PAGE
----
Source: New Zealand Government
- New financial advice rules come into effect this week
- All financial advisors will require a licence and sign up to a Code of Professional Conduct
- Advice given online (e.g. robo-advice) is subject to the same rules as advice delivered in person
Consumers seeking financial advice can be assured that their interests will be put first under a new financial advice regulatory regime that comes into effect this week, Commerce and Consumer Affairs Minister David Clark said.
“We know many New Zealanders have been doing it tough financially due to COVID-19. For example, a Commission for Financial Capability survey during the nationwide Level 4 lockdown found that 66 per cent of New Zealanders were financially exposed or in difficulty. This means it’s more important than ever that Kiwis are getting financial advice that puts their interests first.
“Financial advice plays an important role in helping New Zealanders achieve significant milestones in their life, such as saving for a first home or planning for retirement. And we know that those who get financial advice achieve better financial outcomes.
“The new regime will give consumers greater confidence to seek advice that will help with their financial goals, providing them with greater trust in the quality of that advice.”
A key requirement of the scheme is that now all advisers must adhere to a new Code of Professional Conduct, which sets standards of competence and professional conduct.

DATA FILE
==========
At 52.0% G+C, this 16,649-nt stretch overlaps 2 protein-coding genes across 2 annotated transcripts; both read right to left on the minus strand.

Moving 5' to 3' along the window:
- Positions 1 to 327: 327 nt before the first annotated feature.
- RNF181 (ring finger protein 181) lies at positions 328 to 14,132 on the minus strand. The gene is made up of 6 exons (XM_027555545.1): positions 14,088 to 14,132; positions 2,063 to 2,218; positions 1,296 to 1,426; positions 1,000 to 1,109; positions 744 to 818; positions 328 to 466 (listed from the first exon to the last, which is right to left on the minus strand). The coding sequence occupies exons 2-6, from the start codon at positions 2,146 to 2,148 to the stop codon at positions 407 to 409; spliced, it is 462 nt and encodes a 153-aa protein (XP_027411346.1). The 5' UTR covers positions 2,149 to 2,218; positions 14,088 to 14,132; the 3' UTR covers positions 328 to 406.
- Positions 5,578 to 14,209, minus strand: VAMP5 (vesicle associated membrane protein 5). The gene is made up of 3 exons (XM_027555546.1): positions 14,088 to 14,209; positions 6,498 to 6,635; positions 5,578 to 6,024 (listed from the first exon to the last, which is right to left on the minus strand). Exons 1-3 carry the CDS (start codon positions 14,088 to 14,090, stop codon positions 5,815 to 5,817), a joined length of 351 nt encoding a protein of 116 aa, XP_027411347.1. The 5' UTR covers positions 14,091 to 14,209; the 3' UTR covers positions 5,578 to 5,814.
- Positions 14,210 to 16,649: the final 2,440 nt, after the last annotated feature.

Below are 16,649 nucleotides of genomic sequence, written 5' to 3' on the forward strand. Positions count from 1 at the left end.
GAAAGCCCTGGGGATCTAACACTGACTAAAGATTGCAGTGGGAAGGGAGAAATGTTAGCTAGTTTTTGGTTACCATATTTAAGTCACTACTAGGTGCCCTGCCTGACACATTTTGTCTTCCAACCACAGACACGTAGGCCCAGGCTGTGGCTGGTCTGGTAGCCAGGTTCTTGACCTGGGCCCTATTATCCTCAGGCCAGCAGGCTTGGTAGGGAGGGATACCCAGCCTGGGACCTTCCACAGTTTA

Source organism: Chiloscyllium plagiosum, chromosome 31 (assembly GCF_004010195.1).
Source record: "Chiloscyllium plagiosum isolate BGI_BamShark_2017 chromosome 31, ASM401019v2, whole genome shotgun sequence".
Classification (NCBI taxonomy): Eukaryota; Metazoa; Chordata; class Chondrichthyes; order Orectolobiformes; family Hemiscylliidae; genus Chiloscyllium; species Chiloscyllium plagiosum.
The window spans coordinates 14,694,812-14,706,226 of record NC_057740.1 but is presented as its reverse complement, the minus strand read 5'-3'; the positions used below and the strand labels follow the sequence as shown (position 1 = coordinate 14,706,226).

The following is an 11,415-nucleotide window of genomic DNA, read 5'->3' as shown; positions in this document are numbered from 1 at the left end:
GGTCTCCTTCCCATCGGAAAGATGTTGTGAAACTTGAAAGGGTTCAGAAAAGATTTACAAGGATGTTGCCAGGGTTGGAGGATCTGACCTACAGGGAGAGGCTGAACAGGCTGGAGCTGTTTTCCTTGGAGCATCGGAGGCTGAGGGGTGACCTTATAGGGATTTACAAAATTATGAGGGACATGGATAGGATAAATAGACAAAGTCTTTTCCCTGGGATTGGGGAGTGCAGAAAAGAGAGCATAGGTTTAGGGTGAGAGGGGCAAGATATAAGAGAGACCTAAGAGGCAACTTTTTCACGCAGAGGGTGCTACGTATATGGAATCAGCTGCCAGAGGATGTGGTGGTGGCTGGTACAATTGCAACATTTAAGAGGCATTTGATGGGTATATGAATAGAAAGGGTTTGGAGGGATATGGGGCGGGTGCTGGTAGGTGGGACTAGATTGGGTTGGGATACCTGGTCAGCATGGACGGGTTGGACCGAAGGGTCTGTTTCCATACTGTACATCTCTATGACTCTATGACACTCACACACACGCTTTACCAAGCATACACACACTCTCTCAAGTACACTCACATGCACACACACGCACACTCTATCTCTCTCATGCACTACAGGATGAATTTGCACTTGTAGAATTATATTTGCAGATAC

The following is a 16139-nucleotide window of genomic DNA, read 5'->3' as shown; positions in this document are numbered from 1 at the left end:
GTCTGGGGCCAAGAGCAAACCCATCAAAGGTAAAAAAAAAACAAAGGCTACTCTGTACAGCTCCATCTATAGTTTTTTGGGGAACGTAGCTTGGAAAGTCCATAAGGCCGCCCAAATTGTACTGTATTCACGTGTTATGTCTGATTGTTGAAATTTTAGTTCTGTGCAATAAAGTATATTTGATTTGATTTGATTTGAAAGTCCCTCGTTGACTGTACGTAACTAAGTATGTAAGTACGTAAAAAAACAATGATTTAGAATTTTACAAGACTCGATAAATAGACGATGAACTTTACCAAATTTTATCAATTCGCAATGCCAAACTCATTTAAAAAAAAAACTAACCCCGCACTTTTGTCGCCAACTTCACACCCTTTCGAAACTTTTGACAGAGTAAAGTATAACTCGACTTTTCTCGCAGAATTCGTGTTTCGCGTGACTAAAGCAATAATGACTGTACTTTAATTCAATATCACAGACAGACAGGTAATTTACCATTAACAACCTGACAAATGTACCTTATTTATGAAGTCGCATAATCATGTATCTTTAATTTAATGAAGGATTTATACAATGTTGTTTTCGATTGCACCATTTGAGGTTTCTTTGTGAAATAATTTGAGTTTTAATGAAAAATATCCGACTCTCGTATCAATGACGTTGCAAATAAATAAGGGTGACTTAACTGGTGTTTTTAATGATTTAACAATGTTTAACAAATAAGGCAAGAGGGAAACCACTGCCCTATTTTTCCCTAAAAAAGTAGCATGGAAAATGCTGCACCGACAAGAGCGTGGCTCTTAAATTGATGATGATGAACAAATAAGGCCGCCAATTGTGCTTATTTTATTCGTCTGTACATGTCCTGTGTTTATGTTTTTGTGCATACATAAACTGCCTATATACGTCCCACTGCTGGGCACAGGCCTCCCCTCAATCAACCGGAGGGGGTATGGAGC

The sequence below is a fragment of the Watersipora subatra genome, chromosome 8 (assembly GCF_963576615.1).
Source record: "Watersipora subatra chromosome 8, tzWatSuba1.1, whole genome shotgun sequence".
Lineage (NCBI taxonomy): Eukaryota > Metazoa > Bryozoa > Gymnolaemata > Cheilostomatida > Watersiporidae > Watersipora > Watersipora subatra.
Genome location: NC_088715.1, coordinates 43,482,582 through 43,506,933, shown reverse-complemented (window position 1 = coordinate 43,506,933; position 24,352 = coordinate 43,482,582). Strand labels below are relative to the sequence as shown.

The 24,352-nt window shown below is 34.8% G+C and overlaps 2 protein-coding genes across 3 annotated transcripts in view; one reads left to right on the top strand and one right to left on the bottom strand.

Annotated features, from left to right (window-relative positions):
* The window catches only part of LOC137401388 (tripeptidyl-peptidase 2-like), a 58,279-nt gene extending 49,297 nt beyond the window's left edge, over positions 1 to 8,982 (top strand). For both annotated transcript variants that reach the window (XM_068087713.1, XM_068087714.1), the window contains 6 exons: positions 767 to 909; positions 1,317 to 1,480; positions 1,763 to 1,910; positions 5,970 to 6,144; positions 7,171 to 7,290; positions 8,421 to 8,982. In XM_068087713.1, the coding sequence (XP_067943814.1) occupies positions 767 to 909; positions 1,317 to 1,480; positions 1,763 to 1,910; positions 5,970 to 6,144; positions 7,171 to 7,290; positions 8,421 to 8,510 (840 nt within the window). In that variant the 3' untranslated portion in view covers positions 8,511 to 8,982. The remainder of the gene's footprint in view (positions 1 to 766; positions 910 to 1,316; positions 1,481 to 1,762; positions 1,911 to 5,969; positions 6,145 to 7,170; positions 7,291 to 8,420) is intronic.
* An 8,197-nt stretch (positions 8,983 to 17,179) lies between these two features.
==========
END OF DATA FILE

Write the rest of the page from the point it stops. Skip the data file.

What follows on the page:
“Advisers will also be required to operate under a licence granted by the Financial Markets Authority.
“The changes will increase transparency by requiring financial advisers to disclose any conflicts of interest, commissions they are paid, and limits on the companies or products they advise on.
“The same basic protections for consumers will apply regardless of how they choose to access financial advice – whether that be in person or online.”
David Clark said this is part of the Government’s wider work to strengthen consumer confidence in the financial services sector. This includes changes to the broader conduct of financial institutions, which will complement the new financial advice regime.
“The changes to financial conduct will work alongside the improvements to financial advice to ensure consumers can have confidence in the financial services sector.
“Introducing a new financial advice regime has been a major undertaking. I want to thank the financial advice sector for their continued input into the development of an improved regime that will better serve the interests of people seeking financial advice, helping them navigate difficult financial decisions and plan for their future.”
The new financial advice regime will come into effect on 15 March 2021 under the Financial Services Legislation Amendment Act.
More information about the new financial advice regime is available on the Financial Markets Authority website